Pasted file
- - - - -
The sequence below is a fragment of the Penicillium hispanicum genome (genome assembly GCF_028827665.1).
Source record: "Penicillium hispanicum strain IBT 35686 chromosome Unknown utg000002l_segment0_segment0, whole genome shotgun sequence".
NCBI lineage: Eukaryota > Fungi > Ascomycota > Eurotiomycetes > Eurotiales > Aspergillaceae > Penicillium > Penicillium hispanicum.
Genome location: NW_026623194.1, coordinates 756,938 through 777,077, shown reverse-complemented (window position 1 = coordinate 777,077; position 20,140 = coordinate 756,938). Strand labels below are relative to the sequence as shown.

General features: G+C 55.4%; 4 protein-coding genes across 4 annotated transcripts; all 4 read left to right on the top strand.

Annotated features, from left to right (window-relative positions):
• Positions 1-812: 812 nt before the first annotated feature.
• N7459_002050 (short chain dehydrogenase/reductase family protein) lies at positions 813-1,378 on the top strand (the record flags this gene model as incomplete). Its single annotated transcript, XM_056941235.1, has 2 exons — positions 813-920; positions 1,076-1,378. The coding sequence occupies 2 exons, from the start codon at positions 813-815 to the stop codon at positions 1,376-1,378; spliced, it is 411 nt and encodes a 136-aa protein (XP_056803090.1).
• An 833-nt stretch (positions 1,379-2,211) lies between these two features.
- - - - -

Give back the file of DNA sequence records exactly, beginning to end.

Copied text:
The sequence below is a fragment of the Penicillium hispanicum genome (genome assembly GCF_028827665.1).
Source record: "Penicillium hispanicum strain IBT 35686 chromosome Unknown utg000002l_segment0_segment0, whole genome shotgun sequence".
NCBI lineage: Eukaryota > Fungi > Ascomycota > Eurotiomycetes > Eurotiales > Aspergillaceae > Penicillium > Penicillium hispanicum.
Genome location: NW_026623194.1, coordinates 756,938 through 777,077, shown reverse-complemented (window position 1 = coordinate 777,077; position 20,140 = coordinate 756,938). Strand labels below are relative to the sequence as shown.

General features: G+C 55.4%; 4 protein-coding genes across 4 annotated transcripts; all 4 read left to right on the top strand.

Annotated features, from left to right (window-relative positions):
• Positions 1-812: 812 nt before the first annotated feature.
• N7459_002050 (short chain dehydrogenase/reductase family protein) lies at positions 813-1,378 on the top strand (the record flags this gene model as incomplete). Its single annotated transcript, XM_056941235.1, has 2 exons — positions 813-920; positions 1,076-1,378. The coding sequence occupies 2 exons, from the start codon at positions 813-815 to the stop codon at positions 1,376-1,378; spliced, it is 411 nt and encodes a 136-aa protein (XP_056803090.1).
• An 833-nt stretch (positions 1,379-2,211) lies between these two features.